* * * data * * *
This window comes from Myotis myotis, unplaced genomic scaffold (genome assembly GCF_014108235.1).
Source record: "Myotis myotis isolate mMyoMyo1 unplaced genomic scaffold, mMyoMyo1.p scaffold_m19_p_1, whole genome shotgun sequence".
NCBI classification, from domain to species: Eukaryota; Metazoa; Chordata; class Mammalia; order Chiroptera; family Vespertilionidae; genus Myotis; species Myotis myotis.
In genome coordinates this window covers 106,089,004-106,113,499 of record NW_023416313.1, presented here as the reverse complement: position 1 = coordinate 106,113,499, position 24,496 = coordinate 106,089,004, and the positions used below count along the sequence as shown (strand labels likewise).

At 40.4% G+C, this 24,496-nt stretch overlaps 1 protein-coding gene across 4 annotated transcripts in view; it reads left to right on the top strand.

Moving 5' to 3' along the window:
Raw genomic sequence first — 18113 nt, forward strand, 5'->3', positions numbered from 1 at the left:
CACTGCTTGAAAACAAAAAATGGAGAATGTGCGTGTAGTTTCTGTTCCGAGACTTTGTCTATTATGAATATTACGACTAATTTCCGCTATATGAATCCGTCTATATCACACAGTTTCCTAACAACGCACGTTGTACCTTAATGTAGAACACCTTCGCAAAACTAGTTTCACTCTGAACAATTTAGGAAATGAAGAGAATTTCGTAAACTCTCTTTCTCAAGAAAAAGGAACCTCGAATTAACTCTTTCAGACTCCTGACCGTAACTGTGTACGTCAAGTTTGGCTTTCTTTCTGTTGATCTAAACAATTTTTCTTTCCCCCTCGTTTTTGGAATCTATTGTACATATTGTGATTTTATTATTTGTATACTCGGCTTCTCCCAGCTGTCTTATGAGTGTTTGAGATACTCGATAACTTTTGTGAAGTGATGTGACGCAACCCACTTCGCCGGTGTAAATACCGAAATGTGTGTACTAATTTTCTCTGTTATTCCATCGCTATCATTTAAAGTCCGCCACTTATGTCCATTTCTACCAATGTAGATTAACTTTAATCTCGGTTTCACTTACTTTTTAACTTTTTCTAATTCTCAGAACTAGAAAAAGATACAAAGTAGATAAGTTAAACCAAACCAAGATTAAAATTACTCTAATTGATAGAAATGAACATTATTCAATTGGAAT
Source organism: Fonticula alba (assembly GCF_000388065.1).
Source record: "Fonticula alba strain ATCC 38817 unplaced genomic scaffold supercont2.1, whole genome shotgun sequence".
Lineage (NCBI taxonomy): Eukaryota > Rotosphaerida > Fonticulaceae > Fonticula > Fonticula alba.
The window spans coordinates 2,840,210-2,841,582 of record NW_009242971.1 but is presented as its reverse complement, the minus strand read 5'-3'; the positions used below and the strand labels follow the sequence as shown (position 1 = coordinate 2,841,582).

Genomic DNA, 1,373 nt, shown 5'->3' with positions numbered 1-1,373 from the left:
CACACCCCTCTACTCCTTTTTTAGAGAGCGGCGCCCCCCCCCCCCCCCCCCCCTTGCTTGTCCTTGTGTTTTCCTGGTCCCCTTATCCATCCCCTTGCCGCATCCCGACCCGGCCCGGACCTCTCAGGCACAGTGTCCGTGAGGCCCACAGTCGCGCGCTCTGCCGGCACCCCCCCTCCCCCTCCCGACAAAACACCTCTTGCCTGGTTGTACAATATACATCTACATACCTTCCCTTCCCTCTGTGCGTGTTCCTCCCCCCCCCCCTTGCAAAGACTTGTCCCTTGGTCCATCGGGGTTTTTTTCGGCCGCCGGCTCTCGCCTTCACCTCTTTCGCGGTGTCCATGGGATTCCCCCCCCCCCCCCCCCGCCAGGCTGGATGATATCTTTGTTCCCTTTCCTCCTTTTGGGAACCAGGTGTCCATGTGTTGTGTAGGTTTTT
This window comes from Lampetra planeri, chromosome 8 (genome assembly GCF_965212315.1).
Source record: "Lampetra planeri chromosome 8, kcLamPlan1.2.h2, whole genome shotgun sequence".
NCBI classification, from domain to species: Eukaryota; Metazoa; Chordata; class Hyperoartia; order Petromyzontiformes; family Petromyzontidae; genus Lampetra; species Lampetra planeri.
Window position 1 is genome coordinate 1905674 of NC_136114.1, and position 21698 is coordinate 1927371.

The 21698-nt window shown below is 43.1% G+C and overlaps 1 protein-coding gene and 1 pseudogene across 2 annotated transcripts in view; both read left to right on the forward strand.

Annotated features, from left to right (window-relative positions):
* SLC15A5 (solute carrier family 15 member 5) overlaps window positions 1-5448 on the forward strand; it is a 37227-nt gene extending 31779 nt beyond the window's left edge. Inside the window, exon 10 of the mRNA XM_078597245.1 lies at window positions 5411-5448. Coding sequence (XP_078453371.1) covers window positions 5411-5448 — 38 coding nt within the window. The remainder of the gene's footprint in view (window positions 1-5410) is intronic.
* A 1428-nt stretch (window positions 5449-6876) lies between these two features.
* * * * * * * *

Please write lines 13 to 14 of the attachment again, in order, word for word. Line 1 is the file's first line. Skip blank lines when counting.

Genomic DNA, 1,373 nt, shown 5'->3' with positions numbered 1-1,373 from the left:
CACACCCCTCTACTCCTTTTTTAGAGAGCGGCGCCCCCCCCCCCCCCCCCCCCTTGCTTGTCCTTGTGTTTTCCTGGTCCCCTTATCCATCCCCTTGCCGCATCCCGACCCGGCCCGGACCTCTCAGGCACAGTGTCCGTGAGGCCCACAGTCGCGCGCTCTGCCGGCACCCCCCCTCCCCCTCCCGACAAAACACCTCTTGCCTGGTTGTACAATATACATCTACATACCTTCCCTTCCCTCTGTGCGTGTTCCTCCCCCCCCCCCTTGCAAAGACTTGTCCCTTGGTCCATCGGGGTTTTTTTCGGCCGCCGGCTCTCGCCTTCACCTCTTTCGCGGTGTCCATGGGATTCCCCCCCCCCCCCCCCCGCCAGGCTGGATGATATCTTTGTTCCCTTTCCTCCTTTTGGGAACCAGGTGTCCATGTGTTGTGTAGGTTTTT